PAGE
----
Caves are not nice, neat, straight tunnels cut into the mountain. Caves follow a tortuous, convoluted pathway as they trace the ancient upheavals of the underground environment. They can go in any direction, including straight up and straight down. There can be huge rooms and tiny narrow passages. Sheer cliffs and drop-offs often make rock-climbing skills and equipment a necessity for cave exploration. To complicate the situation, there is total darkness at all times. Your only light is the one you bring with you and, if it fails, you are almost helpless until someone finds you. Another real and insidious danger is hypothermia. No matter what the temperature is outside, it's between 52 and 55-degrees in a cave. Without proper clothing, a lost caver will begin to suffer the debilitating effects of hypothermia within a very short time. Veteran cave explorers bring lots of redundant and backup equipment. Warm clothing and extra lights and batteries are essential...but your cell phone is not. It won't work underground. Sorry.
Besides the wild caves that we explore at AAA Adventure Outdoors, there are two commercially developed caves in southeastern West Virginia...Organ Cave and Lost World Caverns. Both have large lighted pathways into huge lighted rooms. These are perfect for the less-adventurous sort who doesn't want to crawl through dark, damp, claustrophobic tunnels.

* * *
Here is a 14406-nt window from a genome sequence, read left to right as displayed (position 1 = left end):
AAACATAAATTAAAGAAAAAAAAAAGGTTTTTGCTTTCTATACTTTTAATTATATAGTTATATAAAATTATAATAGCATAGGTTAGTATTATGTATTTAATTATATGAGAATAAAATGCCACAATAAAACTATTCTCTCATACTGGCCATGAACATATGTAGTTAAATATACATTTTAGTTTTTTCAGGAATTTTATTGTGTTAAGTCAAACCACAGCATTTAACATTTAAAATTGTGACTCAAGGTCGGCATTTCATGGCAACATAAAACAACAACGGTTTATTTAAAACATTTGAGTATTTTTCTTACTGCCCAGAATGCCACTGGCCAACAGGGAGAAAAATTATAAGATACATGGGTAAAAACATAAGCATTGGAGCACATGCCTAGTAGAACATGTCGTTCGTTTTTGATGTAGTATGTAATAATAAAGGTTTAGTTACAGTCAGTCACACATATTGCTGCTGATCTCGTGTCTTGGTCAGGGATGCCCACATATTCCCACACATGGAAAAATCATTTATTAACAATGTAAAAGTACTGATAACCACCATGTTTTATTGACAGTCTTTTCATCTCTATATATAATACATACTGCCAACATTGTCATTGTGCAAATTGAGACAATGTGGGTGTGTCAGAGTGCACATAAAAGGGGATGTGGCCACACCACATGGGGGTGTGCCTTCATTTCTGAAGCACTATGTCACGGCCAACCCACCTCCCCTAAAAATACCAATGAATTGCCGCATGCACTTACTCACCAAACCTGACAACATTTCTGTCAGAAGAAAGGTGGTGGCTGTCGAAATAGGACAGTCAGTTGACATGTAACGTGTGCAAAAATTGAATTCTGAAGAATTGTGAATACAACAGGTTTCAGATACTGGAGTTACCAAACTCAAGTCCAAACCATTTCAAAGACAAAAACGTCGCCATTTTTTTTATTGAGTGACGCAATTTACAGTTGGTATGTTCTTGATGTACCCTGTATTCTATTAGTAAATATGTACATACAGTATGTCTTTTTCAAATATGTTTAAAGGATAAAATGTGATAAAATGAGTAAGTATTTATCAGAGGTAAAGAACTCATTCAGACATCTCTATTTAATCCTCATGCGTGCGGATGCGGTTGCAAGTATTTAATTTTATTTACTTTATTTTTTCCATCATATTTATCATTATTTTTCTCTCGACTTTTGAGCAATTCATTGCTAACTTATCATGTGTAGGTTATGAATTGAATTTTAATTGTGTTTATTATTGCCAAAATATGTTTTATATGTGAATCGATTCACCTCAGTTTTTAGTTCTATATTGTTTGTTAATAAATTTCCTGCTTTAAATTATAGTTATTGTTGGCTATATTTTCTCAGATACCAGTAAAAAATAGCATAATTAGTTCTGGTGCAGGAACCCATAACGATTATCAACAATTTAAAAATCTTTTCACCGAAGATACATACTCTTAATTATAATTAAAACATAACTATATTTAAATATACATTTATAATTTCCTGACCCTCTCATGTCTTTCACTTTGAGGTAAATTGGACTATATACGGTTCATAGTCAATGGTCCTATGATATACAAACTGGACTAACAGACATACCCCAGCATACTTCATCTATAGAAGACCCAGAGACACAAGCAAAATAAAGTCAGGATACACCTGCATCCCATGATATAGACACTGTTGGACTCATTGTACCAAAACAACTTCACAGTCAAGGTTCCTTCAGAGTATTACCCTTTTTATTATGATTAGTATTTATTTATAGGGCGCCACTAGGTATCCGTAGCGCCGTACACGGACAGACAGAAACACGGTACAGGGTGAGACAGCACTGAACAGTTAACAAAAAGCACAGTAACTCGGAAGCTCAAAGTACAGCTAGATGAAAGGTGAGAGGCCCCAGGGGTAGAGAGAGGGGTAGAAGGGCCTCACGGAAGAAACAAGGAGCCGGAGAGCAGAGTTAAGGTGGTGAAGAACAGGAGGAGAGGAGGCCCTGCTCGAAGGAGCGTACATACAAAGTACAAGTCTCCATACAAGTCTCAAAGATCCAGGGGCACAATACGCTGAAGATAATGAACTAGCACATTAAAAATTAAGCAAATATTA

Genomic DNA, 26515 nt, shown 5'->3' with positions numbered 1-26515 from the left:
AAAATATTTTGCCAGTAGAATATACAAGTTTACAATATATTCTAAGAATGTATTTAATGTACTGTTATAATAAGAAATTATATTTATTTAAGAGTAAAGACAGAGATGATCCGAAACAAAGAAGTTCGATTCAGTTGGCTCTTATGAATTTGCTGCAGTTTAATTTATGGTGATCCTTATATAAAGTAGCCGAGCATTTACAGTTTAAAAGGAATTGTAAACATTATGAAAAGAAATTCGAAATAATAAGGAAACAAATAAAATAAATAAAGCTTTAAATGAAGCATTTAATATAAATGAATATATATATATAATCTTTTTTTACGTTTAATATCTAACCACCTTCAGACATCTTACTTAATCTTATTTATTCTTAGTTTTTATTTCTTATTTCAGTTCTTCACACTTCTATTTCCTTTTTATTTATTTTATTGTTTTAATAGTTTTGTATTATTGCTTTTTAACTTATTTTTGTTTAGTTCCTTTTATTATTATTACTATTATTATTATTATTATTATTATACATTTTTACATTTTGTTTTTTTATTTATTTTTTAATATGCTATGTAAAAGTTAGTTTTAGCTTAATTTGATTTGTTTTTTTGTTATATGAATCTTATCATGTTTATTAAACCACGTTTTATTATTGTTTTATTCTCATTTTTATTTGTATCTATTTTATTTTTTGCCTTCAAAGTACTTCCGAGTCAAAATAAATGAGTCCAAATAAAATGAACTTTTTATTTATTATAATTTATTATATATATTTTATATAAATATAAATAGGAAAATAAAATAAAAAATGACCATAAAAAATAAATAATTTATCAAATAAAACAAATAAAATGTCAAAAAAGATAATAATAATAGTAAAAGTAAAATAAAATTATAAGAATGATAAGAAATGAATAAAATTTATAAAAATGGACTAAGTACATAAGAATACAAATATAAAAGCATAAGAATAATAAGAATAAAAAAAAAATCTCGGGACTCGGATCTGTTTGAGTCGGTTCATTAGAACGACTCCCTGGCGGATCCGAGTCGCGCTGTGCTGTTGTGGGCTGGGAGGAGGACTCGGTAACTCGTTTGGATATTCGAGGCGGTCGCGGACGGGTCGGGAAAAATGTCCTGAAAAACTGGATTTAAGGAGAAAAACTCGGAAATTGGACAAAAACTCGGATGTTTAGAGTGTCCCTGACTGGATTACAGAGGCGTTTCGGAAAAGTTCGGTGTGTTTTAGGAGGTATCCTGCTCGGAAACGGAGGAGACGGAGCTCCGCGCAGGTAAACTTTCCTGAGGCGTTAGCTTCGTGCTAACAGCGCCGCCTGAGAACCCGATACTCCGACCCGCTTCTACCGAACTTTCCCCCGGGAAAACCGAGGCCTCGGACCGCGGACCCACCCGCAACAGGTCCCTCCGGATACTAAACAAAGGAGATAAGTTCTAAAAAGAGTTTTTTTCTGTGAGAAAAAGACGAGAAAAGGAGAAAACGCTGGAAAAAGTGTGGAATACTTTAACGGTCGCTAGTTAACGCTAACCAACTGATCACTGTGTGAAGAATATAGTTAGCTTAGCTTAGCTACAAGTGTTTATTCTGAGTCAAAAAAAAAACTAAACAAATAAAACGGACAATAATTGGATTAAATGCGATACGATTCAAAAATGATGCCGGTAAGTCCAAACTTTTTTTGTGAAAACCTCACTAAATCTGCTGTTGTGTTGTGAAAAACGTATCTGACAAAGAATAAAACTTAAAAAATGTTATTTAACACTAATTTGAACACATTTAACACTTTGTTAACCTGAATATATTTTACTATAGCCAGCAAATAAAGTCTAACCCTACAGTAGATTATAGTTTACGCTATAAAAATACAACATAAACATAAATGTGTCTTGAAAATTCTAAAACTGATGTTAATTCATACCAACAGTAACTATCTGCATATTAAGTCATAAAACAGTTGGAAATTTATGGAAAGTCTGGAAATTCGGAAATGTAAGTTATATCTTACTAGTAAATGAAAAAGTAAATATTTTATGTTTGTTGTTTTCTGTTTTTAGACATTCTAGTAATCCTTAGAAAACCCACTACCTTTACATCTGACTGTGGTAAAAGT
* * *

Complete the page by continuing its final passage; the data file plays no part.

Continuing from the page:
Organ Cave was discovered in 1704 and has been visited by many scientists including Thomas Jefferson in 1791. This famous amateur naturalist unearthed the skeletal remains of a prehistoric three-toed sloth. Organ Cave gets its name from a huge formation of stalactites that resembles a giant pipe organ. During the Civil War, Confederate soldiers hid out in Organ Cave, even holding religious services in one of its huge rooms.
The cave also produced nitrites, saltpeter, which was an essential ingredient of black powder. Several wooden hoppers, left over from the gunpowder manufacturing process, are still there today...perfectly preserved underground in a dry section of the cave. Saltpeter was extracted from the cave's dirt by using lye water. Water was poured through wood ashes and collected. Then the dirt was shoveled into the hoppers and the warm lye water was slowly mixed with the dirt. The lye water leached out the saltpeter and, when the water was boiled off, the saltpeter remained. This process was used in many limestone caves throughout the South during the war.
Lost World Caverns is a Registered Natural Landmark located just north of Lewisburg. Although slightly smaller, it is often compared to the famous Carlsbad Caverns. Lost World is about a mile and a half in length and reaches a depth of some 235 feet below the cave's entrance. A karst, or stream, flows along the length of the cave. The main room is nearly 1,000 feet long, 75 feet wide and has a ceiling that's 120 feet above the floor...a huge room! Lost World's most impressive feature is the Snowy Chandelier, one of the largest compound stalactites in the country. It is made of pure white calcite and is estimated to weigh over 30 tons.
While the commercial caves offer easy access to some spectacular subterranean formations, it's the wild, undeveloped caves that appeal to the truly adventurous caver. If you'd like to get a taste of this unique underground ecosystem, join one of AAA Adventure Outdoors' wild cave trips. Bring your old clothes and hiking boots...you will get dirty. We'll supply all the lights and safety gear...just bring your spirit of adventure!